Published online: March 25, 2017
Following several phase III efficacy trials, omalizumab (Xolair®) was approved in the US in 2003 and in the EU in 2005 as add-on treatment for severe allergic asthma. Phase III trials typically include a relatively homogeneous group of patients recruited from carefully selected centers and who are treated according to a strict clinical protocol. However, once a drug is approved, it is used across a broad (and much more heterogeneous) spectrum of patients, clinics, and clinicians. Effectiveness studies evaluate the extent to which the promise of a newly approved drug translates into “real-life” (or “real-world”; the terms are used interchangeably) outcomes in daily clinical practice.
In a recent report published in The Journal of Allergy and Clinical Immunology: In Practice. Alhossan and colleagues followed up on a prior qualitative review with a meta-analysis to provide quantitative evidence of the “real-life” effectiveness of omalizumab. The meta-analysis included the original 24 studies as well as one study published since, and focused on the following outcomes at 4-6, 12, and 24 months: treatment response (GETE; Global Evaluation of Treatment Effectiveness [GETE]); lung function (FEV1; forced expiratory volume in 1 second); quality of life (AQLQ; Asthma-related Quality-of-Life Questionnaire); asthma control (ACT; Asthma Control Test); oral and inhaled corticosteroid use; asthma exacerbations; and hospitalizations.
The investigators extracted three effect sizes for analysis: proportions of patients; means (± standard deviations) relative to baseline as raw numbers and standardized as Cohen’s d; and changes in proportions of patients expressed as relative risk (RR). Note that a Cohen’s d of ~0.20 is considered a small, ~0.50 a medium, and ~0.80 a large effect; these are reference points, not absolute markers.
In this meta-analysis, 77.2% of patients achieved a good or excellent GETE rating at 4-6 months and 73.0% at 12 months, indicating a strong response to omalizumab treatment in about 3 out of 4 patients. There were significant improvements in FEV1 at 4-6 (Cohen’s d = 0.47; 9.4% predicted FEV1), at 12 (Cohen’s d = 0.51; 10.6% predicted FEV1), and at 24 months (Cohen’s d = 0.50; 9.6% predicted FEV1), suggesting a sustained medium treatment effect over time compared to lung function at the start of omalizumab treatment. Asthma-related quality of life improved by 1.29 AQLQ points from baseline to 4-6 months (Cohen’s d = 1.05) and by 1.51 AQLQ points from baseline to 12 months (Cohen’s d = 1.20), indicating a large effect of omalizumab treatment on quality of life. Likely, this is related to the improvements in asthma control, which improved by 3.71 ACT points over baseline at 4-6 (Cohen’s d = 0.77), by 4.88 ACT points at 12 (Cohen’s d = 1.01), and by 5.60 ACT points at 24 months (Cohen’s d = 1.22), indicating a large treatment effect. In the process, patients were less likely to require oral corticosteroids after 4-6 (RR = 0.70) and 12 months (RR = 0.46). A small-to-moderate reduction in inhaled corticosteroids was observed over the first 12 months of treatment (Cohen’s d = 0.38; 264.5 beclomethasone equivalents). Asthma exacerbations declined by 2.64 per year in the first year of treatment (Cohen’s d = 0.71), a significant reduction over the year before treatment. There was a small reduction by 0.53 (Cohen’s d = 0.36) in hospitalizations over the first 12 and by 0.52 (Cohen’s d = 0.48) over the first 24 months compared to the 12 months prior to the start of omalizumab therapy.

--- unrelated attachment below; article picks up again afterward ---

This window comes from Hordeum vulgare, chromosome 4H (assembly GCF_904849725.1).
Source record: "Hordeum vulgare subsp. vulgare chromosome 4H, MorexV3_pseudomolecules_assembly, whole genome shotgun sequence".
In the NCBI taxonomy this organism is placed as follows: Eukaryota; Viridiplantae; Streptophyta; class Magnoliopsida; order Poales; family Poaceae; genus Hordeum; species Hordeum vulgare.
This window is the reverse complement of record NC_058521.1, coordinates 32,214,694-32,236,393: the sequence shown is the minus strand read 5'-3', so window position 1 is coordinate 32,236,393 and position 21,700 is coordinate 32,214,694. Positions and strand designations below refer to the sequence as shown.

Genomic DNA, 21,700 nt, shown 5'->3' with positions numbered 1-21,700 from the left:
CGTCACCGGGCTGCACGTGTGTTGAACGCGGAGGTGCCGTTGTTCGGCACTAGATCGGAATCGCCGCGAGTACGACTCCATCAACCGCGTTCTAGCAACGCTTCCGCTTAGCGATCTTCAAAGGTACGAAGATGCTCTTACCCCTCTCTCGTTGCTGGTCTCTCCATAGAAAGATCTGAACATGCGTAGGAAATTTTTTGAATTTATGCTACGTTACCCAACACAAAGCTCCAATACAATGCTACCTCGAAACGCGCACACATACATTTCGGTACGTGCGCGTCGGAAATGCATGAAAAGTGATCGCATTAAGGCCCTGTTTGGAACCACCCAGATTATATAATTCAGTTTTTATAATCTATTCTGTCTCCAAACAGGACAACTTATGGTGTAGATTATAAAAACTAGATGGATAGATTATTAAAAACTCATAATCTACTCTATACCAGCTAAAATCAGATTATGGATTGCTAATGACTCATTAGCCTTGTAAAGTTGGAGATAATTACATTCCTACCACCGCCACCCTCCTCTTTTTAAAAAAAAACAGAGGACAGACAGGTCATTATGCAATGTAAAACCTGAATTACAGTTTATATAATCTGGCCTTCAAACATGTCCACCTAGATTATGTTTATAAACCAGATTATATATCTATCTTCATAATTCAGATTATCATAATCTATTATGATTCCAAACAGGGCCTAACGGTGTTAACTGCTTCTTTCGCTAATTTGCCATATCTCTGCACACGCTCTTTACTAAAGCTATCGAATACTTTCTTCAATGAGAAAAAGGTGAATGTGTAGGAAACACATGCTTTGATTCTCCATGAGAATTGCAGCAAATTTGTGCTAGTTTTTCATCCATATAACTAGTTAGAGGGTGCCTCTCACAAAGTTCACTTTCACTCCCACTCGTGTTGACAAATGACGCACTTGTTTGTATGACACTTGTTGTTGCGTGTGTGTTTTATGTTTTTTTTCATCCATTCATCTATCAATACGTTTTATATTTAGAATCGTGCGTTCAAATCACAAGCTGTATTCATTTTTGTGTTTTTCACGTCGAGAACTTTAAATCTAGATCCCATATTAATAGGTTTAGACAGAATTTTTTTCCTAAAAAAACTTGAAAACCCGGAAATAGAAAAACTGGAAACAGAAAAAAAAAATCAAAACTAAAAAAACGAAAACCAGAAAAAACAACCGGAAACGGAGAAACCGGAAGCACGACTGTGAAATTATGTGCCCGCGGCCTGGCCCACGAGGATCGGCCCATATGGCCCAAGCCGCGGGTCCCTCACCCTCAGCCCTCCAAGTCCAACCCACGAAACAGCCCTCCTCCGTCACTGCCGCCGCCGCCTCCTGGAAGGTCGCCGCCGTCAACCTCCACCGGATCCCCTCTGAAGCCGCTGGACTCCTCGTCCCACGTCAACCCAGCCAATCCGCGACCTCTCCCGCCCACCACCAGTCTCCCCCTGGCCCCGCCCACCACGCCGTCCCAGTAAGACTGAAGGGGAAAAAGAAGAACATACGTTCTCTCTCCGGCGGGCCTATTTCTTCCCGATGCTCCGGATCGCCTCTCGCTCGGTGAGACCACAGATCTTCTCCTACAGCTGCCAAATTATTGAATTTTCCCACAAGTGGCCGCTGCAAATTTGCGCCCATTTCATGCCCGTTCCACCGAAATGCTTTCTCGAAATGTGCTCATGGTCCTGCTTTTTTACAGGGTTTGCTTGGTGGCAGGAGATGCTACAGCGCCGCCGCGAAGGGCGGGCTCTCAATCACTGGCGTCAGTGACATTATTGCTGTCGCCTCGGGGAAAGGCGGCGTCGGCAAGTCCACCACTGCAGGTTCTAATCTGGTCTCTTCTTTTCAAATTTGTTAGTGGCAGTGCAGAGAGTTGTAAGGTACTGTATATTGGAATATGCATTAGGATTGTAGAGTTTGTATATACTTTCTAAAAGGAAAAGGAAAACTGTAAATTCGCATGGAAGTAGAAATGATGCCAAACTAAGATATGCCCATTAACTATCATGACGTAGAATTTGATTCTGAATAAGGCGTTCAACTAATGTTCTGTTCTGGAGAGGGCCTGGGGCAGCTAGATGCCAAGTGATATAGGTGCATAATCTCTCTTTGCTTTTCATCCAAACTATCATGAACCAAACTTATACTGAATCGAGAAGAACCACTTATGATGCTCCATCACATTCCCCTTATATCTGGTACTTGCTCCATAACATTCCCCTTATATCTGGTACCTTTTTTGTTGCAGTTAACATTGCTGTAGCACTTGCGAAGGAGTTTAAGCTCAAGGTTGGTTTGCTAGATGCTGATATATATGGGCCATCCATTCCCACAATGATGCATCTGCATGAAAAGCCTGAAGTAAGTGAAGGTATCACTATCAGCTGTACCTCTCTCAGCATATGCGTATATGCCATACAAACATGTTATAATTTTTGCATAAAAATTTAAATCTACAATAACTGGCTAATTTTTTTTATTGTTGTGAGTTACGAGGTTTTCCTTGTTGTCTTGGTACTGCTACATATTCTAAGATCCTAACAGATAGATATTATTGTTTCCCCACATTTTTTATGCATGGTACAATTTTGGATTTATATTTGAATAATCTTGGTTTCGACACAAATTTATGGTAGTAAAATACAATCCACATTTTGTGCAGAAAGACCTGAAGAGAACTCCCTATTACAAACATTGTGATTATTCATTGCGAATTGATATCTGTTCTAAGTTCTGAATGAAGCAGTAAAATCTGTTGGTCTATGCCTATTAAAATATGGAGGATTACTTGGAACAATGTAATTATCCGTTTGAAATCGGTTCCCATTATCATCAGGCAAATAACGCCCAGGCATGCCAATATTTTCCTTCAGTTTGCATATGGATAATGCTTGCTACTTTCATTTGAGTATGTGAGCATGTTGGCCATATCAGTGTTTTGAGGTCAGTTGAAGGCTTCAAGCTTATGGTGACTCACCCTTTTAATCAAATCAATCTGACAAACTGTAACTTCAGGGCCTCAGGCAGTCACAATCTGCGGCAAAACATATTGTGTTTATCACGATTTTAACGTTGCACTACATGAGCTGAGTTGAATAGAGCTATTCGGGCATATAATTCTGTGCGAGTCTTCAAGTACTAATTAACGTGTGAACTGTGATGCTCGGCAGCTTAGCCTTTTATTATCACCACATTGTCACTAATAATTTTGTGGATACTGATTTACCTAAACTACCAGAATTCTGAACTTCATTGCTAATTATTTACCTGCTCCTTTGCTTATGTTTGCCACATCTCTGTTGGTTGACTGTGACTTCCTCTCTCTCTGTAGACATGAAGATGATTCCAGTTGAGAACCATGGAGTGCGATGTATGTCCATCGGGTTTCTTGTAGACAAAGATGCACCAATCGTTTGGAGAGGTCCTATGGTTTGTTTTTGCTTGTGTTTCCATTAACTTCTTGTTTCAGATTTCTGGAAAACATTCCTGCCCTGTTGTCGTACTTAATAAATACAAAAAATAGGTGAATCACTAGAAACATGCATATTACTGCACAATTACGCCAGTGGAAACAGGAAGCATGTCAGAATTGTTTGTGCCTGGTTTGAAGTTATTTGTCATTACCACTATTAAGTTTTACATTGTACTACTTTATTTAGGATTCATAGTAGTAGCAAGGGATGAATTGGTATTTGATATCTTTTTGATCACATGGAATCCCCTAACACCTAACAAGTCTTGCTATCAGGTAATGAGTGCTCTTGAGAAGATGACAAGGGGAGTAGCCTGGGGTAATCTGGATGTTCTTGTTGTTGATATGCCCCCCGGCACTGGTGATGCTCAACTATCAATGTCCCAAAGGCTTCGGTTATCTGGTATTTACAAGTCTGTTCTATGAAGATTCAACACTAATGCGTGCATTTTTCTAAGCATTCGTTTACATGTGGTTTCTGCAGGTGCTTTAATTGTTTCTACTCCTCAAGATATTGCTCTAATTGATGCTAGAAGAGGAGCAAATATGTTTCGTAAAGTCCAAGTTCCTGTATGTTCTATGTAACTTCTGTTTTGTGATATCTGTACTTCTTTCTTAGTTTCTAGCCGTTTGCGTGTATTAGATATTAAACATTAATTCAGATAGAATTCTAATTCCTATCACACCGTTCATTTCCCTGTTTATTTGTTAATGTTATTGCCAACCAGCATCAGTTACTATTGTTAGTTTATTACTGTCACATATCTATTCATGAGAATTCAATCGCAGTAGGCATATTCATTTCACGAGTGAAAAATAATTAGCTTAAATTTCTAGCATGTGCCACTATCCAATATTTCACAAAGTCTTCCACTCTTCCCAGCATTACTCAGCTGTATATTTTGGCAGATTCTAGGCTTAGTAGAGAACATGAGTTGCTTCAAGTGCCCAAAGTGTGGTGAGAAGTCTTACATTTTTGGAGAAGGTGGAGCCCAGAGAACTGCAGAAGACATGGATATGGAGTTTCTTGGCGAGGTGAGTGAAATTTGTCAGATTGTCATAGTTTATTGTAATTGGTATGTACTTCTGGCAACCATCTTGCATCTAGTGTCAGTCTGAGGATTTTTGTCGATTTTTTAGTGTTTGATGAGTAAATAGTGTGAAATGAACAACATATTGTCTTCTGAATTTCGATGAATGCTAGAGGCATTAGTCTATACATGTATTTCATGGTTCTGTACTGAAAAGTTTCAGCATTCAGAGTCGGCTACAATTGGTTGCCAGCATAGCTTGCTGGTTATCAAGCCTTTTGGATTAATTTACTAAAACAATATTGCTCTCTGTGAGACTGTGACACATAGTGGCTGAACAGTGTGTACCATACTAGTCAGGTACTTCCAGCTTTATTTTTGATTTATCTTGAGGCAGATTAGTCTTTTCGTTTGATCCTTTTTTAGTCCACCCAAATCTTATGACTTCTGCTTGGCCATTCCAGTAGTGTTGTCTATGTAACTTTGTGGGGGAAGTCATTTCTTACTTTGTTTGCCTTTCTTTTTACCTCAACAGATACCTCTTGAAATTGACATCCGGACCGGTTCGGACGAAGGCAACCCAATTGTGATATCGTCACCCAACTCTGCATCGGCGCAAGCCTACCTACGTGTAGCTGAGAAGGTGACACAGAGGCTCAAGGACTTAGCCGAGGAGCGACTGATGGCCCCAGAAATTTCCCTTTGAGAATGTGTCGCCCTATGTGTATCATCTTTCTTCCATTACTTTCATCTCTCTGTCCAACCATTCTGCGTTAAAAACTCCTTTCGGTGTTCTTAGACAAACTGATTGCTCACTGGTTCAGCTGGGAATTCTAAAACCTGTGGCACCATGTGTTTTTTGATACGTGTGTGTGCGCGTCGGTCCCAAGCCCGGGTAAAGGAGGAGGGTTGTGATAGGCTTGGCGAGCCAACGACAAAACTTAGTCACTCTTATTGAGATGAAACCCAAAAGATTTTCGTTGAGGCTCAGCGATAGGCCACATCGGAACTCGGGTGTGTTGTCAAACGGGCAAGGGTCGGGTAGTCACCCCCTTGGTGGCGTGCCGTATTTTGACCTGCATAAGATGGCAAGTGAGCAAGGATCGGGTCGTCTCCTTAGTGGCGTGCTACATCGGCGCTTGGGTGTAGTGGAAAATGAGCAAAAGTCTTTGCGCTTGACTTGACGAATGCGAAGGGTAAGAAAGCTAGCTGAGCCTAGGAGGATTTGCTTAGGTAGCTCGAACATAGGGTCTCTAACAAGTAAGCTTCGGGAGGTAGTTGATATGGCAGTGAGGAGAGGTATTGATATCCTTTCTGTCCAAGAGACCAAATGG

Physicians consistently observed positive treatment responses in a large majority (~75%) of patients across the time points for which data were available. This was accompanied by moderate improvements in lung function. Importantly, patients reported pronounced improvements in their quality of life in parallel with marked increases in asthma control and less need for oral and inhaled corticosteroids and experienced fewer asthma exacerbations and hospitalizations. This meta-analysis of “real-life” effectiveness studies provides strong support for improvement in subjective outcomes that directly affect patients, outcomes that may be less likely to be included in .efficacy trials.
The Journal of Allergy and Clinical Immunology: In Practice is an official journal of the AAAAI, focusing on practical information for the practicing clinician.